Press Office


Student voluntary work given boost


The voluntary work carried out by Newcastle University Students’ Union (NUSU) to improve the environment and help the community has been given £135,000.

The extra funds from the University will allow students to take forward some of the successful conservation projects delivered by SCAN (Student Community Action Newcastle) on behalf of NUSU such as Guerrilla Gardening, woodland management of Rupert’s Wood and bee keeping. It will also support Stu Brew, Europe’s first student-run microbrewery and food growing projects relating to international food sustainability such as “Student Eats” Market Garden Enterprise and Green Markets. These all build on the legacy of the NUS Student Green Fund environmental and sustainability initiative.

Students also run Cookie Clubs, providing childcare and entertainment to children who are living in a refuge, and support “IT on the Move”, where a group of volunteers take laptop computers to help elderly people keep in contact with their families.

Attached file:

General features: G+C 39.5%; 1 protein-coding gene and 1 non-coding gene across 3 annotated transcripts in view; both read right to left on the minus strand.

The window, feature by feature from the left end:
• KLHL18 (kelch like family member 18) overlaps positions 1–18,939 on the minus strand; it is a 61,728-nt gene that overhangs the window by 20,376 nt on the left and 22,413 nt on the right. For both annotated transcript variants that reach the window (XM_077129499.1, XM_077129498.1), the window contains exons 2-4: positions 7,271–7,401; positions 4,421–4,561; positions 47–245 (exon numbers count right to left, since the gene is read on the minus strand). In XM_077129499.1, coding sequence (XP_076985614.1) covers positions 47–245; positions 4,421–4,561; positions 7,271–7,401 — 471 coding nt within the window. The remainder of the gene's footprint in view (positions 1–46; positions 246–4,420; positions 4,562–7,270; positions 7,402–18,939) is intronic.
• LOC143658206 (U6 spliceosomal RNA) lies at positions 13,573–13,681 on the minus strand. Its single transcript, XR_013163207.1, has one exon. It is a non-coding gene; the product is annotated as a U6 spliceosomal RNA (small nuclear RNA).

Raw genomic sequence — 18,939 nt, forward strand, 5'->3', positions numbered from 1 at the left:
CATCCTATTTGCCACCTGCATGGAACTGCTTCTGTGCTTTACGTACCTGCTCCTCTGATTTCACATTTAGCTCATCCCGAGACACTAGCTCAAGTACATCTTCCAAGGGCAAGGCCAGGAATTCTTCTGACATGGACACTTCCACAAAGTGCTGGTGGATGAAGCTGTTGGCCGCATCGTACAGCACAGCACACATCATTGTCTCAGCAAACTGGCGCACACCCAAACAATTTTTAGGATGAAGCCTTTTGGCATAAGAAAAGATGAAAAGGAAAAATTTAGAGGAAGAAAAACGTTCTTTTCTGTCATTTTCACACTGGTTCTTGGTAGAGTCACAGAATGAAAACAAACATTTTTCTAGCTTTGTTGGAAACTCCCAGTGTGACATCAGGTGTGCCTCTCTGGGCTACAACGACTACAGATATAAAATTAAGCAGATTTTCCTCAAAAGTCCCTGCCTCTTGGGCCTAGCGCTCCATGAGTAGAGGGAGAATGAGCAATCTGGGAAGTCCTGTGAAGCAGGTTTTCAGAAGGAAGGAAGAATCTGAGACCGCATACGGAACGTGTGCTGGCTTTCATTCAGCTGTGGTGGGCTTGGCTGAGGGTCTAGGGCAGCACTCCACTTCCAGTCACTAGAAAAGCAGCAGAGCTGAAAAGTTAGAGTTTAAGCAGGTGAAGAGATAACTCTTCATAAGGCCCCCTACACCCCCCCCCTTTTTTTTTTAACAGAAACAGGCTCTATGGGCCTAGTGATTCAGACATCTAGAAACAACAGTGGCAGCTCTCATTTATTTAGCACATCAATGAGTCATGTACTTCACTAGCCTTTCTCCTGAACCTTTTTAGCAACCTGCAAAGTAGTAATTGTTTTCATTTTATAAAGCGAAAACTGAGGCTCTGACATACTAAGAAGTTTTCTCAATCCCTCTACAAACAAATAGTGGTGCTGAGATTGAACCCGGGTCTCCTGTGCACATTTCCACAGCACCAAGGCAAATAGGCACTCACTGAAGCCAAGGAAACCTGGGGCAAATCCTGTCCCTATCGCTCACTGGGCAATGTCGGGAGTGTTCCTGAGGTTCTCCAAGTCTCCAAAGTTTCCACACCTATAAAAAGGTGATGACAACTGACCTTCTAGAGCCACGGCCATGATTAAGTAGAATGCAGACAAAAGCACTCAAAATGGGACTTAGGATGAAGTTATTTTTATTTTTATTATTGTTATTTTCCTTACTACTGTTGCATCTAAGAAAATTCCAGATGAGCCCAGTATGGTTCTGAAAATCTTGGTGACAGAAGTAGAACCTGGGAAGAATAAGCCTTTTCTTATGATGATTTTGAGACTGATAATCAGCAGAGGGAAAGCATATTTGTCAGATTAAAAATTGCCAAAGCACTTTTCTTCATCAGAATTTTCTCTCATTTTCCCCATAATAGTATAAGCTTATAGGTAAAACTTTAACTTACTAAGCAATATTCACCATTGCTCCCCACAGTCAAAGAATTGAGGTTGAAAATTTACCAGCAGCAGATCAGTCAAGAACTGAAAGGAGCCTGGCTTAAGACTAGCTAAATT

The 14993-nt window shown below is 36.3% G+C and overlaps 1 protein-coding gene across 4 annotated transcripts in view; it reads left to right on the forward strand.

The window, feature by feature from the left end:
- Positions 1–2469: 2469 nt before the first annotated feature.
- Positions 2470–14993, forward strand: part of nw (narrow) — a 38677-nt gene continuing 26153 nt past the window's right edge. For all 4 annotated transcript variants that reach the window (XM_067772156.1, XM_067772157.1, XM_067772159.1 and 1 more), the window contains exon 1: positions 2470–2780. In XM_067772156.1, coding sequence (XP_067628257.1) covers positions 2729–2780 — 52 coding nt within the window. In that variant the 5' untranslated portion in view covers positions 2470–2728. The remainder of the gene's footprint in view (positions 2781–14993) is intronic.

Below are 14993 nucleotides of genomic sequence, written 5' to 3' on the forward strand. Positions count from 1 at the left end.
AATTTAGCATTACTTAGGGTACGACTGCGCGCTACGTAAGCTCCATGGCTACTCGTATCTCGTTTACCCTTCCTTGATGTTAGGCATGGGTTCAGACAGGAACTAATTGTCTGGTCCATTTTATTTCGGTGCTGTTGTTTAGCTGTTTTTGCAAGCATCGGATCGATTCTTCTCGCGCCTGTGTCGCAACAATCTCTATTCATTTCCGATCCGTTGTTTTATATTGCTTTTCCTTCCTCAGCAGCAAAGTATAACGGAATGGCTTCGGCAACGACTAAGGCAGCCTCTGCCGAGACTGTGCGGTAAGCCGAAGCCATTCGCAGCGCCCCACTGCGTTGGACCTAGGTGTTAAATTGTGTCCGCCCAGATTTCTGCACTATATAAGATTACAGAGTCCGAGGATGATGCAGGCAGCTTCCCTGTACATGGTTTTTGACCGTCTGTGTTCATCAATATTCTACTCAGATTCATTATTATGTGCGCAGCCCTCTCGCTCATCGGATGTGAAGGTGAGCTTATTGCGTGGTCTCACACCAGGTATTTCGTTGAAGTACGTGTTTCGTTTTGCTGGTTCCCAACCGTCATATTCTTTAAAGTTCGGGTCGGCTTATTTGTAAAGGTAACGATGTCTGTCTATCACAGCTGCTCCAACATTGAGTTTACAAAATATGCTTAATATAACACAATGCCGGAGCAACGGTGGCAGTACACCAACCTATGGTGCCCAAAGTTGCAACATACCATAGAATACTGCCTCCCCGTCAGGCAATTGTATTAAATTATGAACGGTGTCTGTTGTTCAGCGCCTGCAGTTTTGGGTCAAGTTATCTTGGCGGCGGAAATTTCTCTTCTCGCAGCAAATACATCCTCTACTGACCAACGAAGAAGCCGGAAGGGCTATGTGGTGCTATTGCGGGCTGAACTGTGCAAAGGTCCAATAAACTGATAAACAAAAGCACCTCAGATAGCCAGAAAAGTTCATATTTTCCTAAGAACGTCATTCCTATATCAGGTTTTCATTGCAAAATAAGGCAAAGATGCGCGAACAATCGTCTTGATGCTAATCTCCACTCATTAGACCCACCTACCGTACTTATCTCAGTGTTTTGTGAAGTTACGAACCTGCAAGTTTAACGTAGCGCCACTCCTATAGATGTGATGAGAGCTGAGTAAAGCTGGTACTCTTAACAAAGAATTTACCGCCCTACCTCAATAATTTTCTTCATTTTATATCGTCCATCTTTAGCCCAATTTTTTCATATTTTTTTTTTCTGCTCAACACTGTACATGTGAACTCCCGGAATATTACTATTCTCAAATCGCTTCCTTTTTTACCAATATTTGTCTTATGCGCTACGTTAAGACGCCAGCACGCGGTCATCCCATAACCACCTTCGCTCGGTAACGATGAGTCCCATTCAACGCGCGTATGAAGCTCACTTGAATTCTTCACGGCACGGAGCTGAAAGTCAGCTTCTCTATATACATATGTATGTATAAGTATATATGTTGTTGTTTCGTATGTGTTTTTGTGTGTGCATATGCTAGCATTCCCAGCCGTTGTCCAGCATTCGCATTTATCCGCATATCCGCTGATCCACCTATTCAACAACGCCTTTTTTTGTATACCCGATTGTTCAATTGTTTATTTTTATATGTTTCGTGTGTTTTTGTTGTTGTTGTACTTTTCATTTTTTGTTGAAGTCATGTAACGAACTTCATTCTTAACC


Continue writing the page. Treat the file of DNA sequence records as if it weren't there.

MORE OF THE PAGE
Over 4,000 students volunteer with Newcastle University Students’ Union and volunteering is widely recognised as boosting job prospects as it can provide meaningful and career-related work experience. 

Bob Milan, SCAN CEO, said: “This is excellent news and recognises the good work that has been done by the SCAN volunteers and staff. Now we are looking forward to getting stuck in and making a real difference to the students and communities we work with.”

Professor Suzanne Cholerton, Pro-Vice-Chancellor, Learning and Teaching at Newcastle University said: “We find that students who volunteer, whether as a structured part of a course or independently, develop their skills in a way that can be very attractive to employers. It can also offer opportunities for students to apply what they have learned through their studies to real-life situations. Already, we have an outstanding project where law students are helping victims of crime and working with children in Newcastle to protect them from cybercrime as part of the Street Law Project.

“Extending activities like these will benefit not only our local community but also the students themselves.”

The extra funding will also allow new projects to be developed in a number of areas such as working with people with physical, mental or learning disabilities, teaching and animal husbandry. 
Coverage of the fund can be found on the NUS website

Photo caption: Part of the StuBrew team.  


published on: 26 June 2015